How To Manage Your Boss -- Ten Dos And Don'ts
We manage our relationships with our kids and our kids' teachers. We manage our relationships with our co-workers and the mail carrier. We pay attention to the needs, concerns, sensitivities and preferences of the people we interact with frequently - if we are awake!
We are all learning to find our voice. If you want to learn from difficult experiences you've had, you have to see your part in whatever caused you pain. If you don't see your part, you will not be able to change anything when the same circumstances show up again. That's how Mother Nature works. She keeps serving up the same lesson until we learn the lesson. Then we get a new lesson.
Here are three of the ten Dos and Don'ts for managing your relationship with your boss:
5. Do express your concerns, complaints, frustrations and rants -- but in a positive fashion. Take whatever you're unhappy about (e.g., staff meeting minutes almost never get distributed) and turn it into a suggestion (What if we used the first agenda slot at next week's staff meeting to decide how we're going to distribute minutes every week?)
6. Do speak up if your manager is confused or misinformed about your role, goals, results or any other aspect of your work. Clearing up miscommunication with your boss is extremely important and will grow your muscles.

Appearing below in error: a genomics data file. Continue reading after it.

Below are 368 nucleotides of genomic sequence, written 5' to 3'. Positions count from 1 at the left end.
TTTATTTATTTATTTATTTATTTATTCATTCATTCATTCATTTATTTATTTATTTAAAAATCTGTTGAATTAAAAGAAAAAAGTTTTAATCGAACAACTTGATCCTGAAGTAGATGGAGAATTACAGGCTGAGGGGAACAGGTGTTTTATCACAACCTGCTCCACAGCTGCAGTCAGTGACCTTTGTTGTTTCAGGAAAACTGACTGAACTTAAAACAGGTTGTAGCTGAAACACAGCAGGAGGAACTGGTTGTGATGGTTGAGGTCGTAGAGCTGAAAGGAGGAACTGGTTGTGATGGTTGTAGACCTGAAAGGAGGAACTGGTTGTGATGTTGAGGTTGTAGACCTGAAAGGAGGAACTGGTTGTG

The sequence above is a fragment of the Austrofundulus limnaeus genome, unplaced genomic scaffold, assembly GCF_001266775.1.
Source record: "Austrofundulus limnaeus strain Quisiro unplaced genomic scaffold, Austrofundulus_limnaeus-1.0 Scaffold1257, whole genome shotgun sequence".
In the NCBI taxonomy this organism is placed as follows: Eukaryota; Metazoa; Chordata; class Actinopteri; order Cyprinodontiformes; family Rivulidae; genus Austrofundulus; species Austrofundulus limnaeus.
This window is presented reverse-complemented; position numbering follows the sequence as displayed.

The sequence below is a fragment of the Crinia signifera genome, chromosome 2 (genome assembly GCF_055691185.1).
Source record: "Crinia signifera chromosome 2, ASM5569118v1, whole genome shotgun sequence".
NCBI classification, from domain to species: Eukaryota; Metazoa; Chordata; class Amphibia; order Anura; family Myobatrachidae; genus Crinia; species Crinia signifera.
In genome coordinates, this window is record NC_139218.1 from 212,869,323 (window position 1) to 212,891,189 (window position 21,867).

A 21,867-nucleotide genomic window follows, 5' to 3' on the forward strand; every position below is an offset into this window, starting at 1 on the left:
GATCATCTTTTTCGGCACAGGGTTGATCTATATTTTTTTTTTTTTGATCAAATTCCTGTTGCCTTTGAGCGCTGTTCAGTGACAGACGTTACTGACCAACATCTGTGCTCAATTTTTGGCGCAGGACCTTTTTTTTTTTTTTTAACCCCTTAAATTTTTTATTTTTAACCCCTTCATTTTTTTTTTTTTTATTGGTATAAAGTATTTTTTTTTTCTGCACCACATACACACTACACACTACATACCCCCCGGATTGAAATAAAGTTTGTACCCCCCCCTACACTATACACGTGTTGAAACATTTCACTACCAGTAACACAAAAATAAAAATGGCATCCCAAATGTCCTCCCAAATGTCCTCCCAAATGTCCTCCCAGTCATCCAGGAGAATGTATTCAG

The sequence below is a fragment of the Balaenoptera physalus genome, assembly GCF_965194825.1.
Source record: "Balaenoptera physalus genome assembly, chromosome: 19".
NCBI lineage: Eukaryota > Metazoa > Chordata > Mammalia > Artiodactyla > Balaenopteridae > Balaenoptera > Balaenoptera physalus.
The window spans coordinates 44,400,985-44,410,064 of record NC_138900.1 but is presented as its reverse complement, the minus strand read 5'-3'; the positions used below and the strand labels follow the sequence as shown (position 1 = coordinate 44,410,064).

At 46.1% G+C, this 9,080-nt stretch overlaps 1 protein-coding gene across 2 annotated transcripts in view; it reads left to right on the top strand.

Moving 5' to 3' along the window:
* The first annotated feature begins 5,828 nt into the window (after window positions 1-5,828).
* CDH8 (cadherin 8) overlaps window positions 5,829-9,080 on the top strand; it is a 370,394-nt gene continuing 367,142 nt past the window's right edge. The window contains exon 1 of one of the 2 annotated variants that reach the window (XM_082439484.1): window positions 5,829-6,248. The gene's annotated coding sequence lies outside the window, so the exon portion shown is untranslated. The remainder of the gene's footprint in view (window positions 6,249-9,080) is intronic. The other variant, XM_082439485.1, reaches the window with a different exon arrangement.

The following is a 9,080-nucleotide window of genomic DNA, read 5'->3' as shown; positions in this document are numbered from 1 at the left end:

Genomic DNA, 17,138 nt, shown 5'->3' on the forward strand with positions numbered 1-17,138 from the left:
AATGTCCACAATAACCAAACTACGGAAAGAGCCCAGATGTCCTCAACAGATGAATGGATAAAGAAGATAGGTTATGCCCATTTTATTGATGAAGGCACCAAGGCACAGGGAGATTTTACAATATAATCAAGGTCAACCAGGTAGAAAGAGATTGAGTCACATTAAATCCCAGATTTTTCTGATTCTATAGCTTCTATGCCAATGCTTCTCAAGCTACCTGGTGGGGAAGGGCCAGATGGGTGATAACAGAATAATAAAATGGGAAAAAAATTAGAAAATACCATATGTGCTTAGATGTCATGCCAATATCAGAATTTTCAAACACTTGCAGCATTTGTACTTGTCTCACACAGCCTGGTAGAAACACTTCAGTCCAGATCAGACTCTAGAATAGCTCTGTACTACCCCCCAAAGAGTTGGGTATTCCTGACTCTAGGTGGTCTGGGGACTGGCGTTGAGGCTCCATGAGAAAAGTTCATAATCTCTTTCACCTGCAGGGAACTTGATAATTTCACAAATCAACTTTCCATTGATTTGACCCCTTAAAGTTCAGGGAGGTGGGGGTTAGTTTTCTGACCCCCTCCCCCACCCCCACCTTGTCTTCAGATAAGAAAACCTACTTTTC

7. When your boss is a pain in the neck, don't take it personally. Most managers get almost no leadership training and very little support. They don't know how to manage their stress, and who can blame them? Don't take abuse from anyone at work, but if your boss is short with you don't label him or her an idiot or bully or label yourself a failure. Neither is true. You're fine and your boss is fine, and work is a stressful place. CDC says normal humans need eight to nine hours of sleep; about 40 percent of U.S. soldiers get fewer than five. And that's when they're stationed at home, sleeping their "normal" amount. The sleep deprivation gets even more extreme when they're in combat.
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